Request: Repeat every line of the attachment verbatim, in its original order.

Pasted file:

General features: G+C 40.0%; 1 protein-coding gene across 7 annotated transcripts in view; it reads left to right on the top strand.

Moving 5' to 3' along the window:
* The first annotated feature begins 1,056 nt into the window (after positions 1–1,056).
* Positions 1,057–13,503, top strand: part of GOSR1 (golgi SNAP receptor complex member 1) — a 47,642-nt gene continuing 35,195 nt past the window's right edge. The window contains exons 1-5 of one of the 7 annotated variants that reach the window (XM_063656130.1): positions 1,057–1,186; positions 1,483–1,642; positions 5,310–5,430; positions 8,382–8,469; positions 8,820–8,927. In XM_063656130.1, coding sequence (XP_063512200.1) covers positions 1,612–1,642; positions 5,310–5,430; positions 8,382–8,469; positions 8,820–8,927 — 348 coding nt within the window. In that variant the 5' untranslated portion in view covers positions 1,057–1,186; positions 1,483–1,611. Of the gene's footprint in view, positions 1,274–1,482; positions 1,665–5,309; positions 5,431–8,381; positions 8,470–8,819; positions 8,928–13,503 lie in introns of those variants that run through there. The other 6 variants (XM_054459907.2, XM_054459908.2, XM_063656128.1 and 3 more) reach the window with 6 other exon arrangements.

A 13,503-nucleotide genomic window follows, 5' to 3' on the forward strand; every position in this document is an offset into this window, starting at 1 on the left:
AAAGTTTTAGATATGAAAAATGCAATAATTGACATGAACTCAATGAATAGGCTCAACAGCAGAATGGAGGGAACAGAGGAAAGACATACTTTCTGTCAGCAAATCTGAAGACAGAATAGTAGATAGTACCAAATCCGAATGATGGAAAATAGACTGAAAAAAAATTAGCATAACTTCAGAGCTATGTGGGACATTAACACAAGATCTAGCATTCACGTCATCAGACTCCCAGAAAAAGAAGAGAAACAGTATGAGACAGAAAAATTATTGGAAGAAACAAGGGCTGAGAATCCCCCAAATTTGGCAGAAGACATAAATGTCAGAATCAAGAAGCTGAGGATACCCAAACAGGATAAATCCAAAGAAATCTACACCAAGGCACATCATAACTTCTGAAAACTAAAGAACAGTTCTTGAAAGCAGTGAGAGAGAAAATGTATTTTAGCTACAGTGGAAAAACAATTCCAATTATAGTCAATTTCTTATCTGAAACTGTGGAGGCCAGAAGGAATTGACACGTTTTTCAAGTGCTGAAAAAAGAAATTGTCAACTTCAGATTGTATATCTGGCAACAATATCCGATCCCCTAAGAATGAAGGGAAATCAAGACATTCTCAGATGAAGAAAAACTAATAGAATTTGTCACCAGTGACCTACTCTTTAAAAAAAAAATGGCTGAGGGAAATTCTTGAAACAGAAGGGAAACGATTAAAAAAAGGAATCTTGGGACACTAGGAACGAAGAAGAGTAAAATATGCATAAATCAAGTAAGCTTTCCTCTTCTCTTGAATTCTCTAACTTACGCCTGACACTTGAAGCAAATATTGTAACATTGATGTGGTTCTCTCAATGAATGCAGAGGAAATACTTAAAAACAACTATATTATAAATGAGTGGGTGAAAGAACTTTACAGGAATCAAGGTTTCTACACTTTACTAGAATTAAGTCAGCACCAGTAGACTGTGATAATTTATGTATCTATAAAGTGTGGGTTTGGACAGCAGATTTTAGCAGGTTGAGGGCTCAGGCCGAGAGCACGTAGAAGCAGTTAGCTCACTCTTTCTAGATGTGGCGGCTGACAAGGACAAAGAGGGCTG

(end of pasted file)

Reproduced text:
General features: G+C 40.0%; 1 protein-coding gene across 7 annotated transcripts in view; it reads left to right on the top strand.

Moving 5' to 3' along the window:
* The first annotated feature begins 1,056 nt into the window (after positions 1–1,056).
* Positions 1,057–13,503, top strand: part of GOSR1 (golgi SNAP receptor complex member 1) — a 47,642-nt gene continuing 35,195 nt past the window's right edge. The window contains exons 1-5 of one of the 7 annotated variants that reach the window (XM_063656130.1): positions 1,057–1,186; positions 1,483–1,642; positions 5,310–5,430; positions 8,382–8,469; positions 8,820–8,927. In XM_063656130.1, coding sequence (XP_063512200.1) covers positions 1,612–1,642; positions 5,310–5,430; positions 8,382–8,469; positions 8,820–8,927 — 348 coding nt within the window. In that variant the 5' untranslated portion in view covers positions 1,057–1,186; positions 1,483–1,611. Of the gene's footprint in view, positions 1,274–1,482; positions 1,665–5,309; positions 5,431–8,381; positions 8,470–8,819; positions 8,928–13,503 lie in introns of those variants that run through there. The other 6 variants (XM_054459907.2, XM_054459908.2, XM_063656128.1 and 3 more) reach the window with 6 other exon arrangements.

A 13,503-nucleotide genomic window follows, 5' to 3' on the forward strand; every position in this document is an offset into this window, starting at 1 on the left:
AAAGTTTTAGATATGAAAAATGCAATAATTGACATGAACTCAATGAATAGGCTCAACAGCAGAATGGAGGGAACAGAGGAAAGACATACTTTCTGTCAGCAAATCTGAAGACAGAATAGTAGATAGTACCAAATCCGAATGATGGAAAATAGACTGAAAAAAAATTAGCATAACTTCAGAGCTATGTGGGACATTAACACAAGATCTAGCATTCACGTCATCAGACTCCCAGAAAAAGAAGAGAAACAGTATGAGACAGAAAAATTATTGGAAGAAACAAGGGCTGAGAATCCCCCAAATTTGGCAGAAGACATAAATGTCAGAATCAAGAAGCTGAGGATACCCAAACAGGATAAATCCAAAGAAATCTACACCAAGGCACATCATAACTTCTGAAAACTAAAGAACAGTTCTTGAAAGCAGTGAGAGAGAAAATGTATTTTAGCTACAGTGGAAAAACAATTCCAATTATAGTCAATTTCTTATCTGAAACTGTGGAGGCCAGAAGGAATTGACACGTTTTTCAAGTGCTGAAAAAAGAAATTGTCAACTTCAGATTGTATATCTGGCAACAATATCCGATCCCCTAAGAATGAAGGGAAATCAAGACATTCTCAGATGAAGAAAAACTAATAGAATTTGTCACCAGTGACCTACTCTTTAAAAAAAAAATGGCTGAGGGAAATTCTTGAAACAGAAGGGAAACGATTAAAAAAAGGAATCTTGGGACACTAGGAACGAAGAAGAGTAAAATATGCATAAATCAAGTAAGCTTTCCTCTTCTCTTGAATTCTCTAACTTACGCCTGACACTTGAAGCAAATATTGTAACATTGATGTGGTTCTCTCAATGAATGCAGAGGAAATACTTAAAAACAACTATATTATAAATGAGTGGGTGAAAGAACTTTACAGGAATCAAGGTTTCTACACTTTACTAGAATTAAGTCAGCACCAGTAGACTGTGATAATTTATGTATCTATAAAGTGTGGGTTTGGACAGCAGATTTTAGCAGGTTGAGGGCTCAGGCCGAGAGCACGTAGAAGCAGTTAGCTCACTCTTTCTAGATGTGGCGGCTGACAAGGACAAAGAGGGCTG